In honor of my Caught Dead in Wyoming mystery series, my assistant Kay Coyte is writing for my newsletter and blog a series of consumer tips inspired by TV reporter Elizabeth Danniher.
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The preceding Consumer Tip concerned securing your hotel and airline rewards programs. This time, we have some advice and warnings about gift cards. These convenient presents ballooned to a $160 billion market in the U.S. by 2018 that continues to grow. But beware! The proliferation of cards, often on displays in busy supermarkets or big-box stores, makes them the ideal vehicle for scammers. What you get in convenience with a gift card purchase, you might lose if you buy a tampered-with card: it’s very hard to reverse the purchases or get a refund.
Previous Consumer Tips have reported about con artists using gift cards in IRS threat or romance scams or sophisticated shakedowns such as jury duty con that entangled Deputy Alvaro in Back Story. This column deals with using gift cards as gifts. Consumer watchdog sites from AARP to Money magazine to the Federal Trade Commission have tips on safe shopping for gift cards. First, be vigilant at the store. Inspect the cards before you buy to make sure all its protective stickers are in place. Report the card to the store if anything looks scratched off or damaged, or if the cardboard packaging has been bent or torn. If the store sells gift cards behind a counter, start there.
AARP, citing the Better Business Bureau (BBB), also suggests that you don’t buy the top gift card on a rack. Scammers usually leave doctored cards there to make a quick exit. If the retailer offers an option to register the card, do it. That makes it easier to track and quickly report any misuse. And save the receipt, which can be helpful if you run into problems with the card.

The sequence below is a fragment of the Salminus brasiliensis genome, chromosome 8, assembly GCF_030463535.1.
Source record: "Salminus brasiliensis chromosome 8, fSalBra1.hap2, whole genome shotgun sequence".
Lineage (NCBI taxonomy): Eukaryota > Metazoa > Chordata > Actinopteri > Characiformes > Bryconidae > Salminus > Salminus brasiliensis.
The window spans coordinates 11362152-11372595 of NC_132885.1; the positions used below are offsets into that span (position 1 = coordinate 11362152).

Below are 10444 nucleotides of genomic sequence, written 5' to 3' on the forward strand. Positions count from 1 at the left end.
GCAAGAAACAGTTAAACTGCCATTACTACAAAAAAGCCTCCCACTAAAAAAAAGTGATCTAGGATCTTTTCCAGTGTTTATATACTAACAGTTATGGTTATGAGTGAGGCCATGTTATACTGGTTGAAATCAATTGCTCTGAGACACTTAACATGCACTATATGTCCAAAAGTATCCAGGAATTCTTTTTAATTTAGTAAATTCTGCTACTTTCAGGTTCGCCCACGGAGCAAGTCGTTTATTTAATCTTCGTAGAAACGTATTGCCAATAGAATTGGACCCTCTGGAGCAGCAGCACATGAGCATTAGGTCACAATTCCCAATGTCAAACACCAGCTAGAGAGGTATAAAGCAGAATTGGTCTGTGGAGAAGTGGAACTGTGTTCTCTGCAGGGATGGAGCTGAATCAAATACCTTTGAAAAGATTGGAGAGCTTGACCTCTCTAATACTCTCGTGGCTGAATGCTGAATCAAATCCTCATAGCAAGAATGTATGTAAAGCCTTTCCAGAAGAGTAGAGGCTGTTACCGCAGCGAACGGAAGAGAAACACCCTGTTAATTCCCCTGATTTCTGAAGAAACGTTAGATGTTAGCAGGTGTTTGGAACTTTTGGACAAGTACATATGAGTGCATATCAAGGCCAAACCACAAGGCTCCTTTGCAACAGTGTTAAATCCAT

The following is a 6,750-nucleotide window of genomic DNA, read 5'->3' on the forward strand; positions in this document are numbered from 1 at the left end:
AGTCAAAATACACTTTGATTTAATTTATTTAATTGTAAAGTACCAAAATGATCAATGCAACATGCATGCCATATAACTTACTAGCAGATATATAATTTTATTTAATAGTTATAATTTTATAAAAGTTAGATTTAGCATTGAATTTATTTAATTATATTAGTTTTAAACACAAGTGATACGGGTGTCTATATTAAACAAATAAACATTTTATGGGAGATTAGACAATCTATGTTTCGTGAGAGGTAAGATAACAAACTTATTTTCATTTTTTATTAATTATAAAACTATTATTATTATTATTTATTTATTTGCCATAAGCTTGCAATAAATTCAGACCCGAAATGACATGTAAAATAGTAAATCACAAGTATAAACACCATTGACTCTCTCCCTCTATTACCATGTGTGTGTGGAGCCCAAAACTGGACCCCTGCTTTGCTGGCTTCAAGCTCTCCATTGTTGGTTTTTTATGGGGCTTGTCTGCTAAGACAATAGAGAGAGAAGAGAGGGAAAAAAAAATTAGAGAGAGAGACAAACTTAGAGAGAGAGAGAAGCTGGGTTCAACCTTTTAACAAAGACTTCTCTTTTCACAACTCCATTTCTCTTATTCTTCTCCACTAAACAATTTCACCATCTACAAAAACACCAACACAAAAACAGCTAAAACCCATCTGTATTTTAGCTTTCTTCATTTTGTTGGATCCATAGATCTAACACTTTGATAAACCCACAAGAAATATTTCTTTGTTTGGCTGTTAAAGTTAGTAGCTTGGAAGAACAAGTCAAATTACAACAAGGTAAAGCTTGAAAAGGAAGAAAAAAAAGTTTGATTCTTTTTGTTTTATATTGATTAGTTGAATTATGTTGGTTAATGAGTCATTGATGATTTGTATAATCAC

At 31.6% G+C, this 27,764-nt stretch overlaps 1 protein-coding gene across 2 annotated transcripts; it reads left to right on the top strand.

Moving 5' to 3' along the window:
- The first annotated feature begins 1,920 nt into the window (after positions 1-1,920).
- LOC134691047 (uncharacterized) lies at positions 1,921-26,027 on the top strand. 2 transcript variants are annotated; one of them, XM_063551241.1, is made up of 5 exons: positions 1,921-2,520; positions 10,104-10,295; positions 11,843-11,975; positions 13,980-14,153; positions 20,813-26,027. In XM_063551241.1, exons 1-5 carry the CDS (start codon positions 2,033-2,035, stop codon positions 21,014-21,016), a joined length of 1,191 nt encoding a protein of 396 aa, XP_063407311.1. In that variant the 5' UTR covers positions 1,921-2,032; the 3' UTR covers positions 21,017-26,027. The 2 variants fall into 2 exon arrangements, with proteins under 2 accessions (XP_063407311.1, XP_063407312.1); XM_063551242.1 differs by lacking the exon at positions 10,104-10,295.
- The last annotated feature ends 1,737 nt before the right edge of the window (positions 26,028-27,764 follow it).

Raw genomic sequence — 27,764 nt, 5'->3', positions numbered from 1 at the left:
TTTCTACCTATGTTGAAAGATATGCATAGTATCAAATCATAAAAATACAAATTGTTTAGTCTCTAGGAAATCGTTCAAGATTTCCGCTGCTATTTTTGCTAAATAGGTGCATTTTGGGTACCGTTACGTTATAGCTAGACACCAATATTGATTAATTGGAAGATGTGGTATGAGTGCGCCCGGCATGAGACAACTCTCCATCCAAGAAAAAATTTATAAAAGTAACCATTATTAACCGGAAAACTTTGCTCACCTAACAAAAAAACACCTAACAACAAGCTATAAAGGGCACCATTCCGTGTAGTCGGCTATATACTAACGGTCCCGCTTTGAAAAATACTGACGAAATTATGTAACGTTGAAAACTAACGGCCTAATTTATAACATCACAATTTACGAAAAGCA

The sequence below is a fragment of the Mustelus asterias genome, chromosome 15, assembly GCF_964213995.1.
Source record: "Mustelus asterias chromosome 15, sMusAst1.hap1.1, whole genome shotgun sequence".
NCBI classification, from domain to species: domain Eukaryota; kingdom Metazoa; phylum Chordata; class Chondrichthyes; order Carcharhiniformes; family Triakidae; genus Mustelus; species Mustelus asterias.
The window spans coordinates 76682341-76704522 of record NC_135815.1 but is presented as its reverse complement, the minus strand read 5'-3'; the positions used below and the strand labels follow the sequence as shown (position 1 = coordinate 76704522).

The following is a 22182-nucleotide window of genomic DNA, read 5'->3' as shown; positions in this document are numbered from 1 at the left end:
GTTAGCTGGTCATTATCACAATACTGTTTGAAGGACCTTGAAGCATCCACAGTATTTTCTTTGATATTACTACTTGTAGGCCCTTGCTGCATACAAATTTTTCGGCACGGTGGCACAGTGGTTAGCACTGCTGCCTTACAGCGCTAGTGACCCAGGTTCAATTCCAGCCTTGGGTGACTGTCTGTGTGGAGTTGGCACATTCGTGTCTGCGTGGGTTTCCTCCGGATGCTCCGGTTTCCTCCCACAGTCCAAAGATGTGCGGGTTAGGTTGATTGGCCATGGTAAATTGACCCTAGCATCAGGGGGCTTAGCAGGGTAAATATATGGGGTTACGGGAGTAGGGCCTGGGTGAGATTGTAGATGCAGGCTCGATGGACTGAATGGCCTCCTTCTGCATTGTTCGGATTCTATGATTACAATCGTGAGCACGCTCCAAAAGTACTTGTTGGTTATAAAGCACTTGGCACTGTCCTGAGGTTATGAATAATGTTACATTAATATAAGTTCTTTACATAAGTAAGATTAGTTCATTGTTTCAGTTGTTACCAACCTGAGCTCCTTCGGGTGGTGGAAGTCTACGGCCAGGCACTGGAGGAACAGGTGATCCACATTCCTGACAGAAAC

USAToday also reported on the risk of buying cards from gift card resellers. (Yep, some of those gift cards you carefully picked out for grandkids or work pals end up getting sold for cash or traded for a different card.) A tech security expert interviewed in the article said the downside is “it’s very difficult to tell if the gift cards you buy from those sites at a discounted rate are legitimately sold or if they’ve been stolen by a scammer and are being sold for a profit. … The consumer who was innocent of any wrongdoing [or the giftee!] can be the one left holding the worthless gift card.”
The Retail Gift Card Association recommends purchasing cards “from trusted sources and known brands, especially when buying online.” The RGCA also has an informative tips video on YouTube.
Sometimes, as noted in this November post on GiftCards.com, there’s not much you can do. Hackers use a GiftGhostBot to run through a store’s online gift card balance check system to match up a valid gift card number with an activated balance. When found, hackers use the gift card themselves or sell it on the “dark web.” To ward off this scam, use gift cards soon after you receive them and check unused gift card balances often.
You can report a gift card scam to the FTC, which also has a list of contacts for contacting retailers such as Amazon and iTunes directly with gift card complaints.
Next month: Don’t do me any favors